Monday, September 27, 2010

Canning Peaches

Here in Southwest Idaho, peaches just peaked. Or so I've been lead to believe. I don't really know much about these things, except that when fall starts knocking on summer's back door, people around here start canning peaches. I grew up in Alaska, we canned smoked salmon and blueberry jam and spruce tip jelly -- I know about the timing of those kind of things, but not peaches.

Putting up peaches is something that I've been wanting to do for years. So this year, when the evenings started to turn chilly (our days are still hovering in the high 80's), I got the feeling it was time. The local peaches started appearing at the grocery store, and I wondered where to get my pile of peaches for cheap. My facebook and voice-mail pleas for help or an invite to a canning party went unanswered. I decided to take the task on myself -- or with the help of my hubby.

A chance encounter led me to believe that peaches could be had at a particular orchard for $8 a box, rather than $10 at another orchard. So at least the mister had a little more direction than, "Go out to where the fruit is and find me some peaches!" When he showed up with a $10 box of peaches, I wondered if he found the right farm. I was just grateful that he brought home peaches and that he took our boys out of the house all by himself. He's making big progress on his stay at home dad days.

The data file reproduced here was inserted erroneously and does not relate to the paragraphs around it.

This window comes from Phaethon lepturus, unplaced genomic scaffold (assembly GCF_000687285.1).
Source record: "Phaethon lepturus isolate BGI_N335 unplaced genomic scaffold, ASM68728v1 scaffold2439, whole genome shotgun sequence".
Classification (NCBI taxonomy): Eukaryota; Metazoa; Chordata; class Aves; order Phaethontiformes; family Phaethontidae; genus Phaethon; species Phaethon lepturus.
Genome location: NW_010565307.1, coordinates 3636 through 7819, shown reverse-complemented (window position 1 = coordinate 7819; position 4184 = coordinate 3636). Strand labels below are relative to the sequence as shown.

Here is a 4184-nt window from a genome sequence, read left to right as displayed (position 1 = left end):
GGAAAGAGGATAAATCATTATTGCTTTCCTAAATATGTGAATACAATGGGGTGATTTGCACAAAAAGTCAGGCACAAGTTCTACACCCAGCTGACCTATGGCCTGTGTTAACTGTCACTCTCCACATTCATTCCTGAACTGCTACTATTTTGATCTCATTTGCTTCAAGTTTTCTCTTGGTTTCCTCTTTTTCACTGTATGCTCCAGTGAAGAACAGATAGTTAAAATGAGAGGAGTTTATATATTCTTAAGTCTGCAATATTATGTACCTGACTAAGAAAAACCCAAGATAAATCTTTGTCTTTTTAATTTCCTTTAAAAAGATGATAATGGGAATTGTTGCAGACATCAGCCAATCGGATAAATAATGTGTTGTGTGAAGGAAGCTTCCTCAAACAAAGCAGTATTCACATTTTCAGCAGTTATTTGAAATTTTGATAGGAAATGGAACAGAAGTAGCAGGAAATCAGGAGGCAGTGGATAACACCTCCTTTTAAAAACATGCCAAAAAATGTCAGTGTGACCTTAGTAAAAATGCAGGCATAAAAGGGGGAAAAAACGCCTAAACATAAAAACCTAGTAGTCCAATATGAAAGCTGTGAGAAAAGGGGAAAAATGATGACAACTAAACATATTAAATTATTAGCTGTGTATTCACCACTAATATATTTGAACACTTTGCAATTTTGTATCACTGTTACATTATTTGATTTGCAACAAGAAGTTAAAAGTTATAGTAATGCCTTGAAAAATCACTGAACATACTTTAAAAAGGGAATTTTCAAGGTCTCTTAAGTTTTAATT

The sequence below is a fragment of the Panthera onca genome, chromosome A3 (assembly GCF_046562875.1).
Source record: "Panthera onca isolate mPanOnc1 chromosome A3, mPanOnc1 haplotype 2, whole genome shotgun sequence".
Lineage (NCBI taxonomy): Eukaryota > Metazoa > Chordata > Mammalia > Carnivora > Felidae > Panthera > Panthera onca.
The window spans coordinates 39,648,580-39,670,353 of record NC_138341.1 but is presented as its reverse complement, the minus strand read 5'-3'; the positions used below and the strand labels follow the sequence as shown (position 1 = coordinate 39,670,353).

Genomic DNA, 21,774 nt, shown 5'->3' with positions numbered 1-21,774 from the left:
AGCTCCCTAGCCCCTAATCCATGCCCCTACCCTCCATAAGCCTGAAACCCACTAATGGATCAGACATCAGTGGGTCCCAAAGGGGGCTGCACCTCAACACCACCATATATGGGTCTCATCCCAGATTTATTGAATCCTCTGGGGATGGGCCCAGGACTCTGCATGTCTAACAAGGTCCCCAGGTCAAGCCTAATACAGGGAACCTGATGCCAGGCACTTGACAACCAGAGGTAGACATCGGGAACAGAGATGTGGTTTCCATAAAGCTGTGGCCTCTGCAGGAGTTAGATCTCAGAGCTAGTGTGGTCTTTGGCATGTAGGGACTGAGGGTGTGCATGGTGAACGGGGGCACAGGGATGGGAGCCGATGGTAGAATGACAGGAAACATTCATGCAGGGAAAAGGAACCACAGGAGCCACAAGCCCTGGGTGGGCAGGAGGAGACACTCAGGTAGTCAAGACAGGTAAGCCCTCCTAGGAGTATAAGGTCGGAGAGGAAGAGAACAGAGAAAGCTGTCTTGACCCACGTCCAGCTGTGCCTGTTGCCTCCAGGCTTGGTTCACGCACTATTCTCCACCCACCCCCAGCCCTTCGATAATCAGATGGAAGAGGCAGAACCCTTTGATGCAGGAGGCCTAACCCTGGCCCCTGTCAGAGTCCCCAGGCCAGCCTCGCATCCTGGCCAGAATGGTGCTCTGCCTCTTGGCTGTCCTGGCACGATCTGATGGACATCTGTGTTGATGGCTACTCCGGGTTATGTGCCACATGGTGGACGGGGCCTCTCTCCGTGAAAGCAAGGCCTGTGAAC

A bunch of reading here and here, a borrowed canning pot, and I was set!

As I was dipping my peaches in boiling water then peeling them and slicing them, and my simple syrup solution was already boiling, and I was about to have a panic attack in my own kitchen over my inadequacy as a canner, I stopped.
"This is supposed to be fun," I told myself.
"You are learning something new," I told myself.
"You don't have to be perfect the first time," I told myself.
"This is why women have friends," I told myself.

Then, I invited my husband to help me peel peaches.

My results? I have 7 quarts of peach slices, 7 quarts of peach halves, and 4 8 oz. jars of peach jam.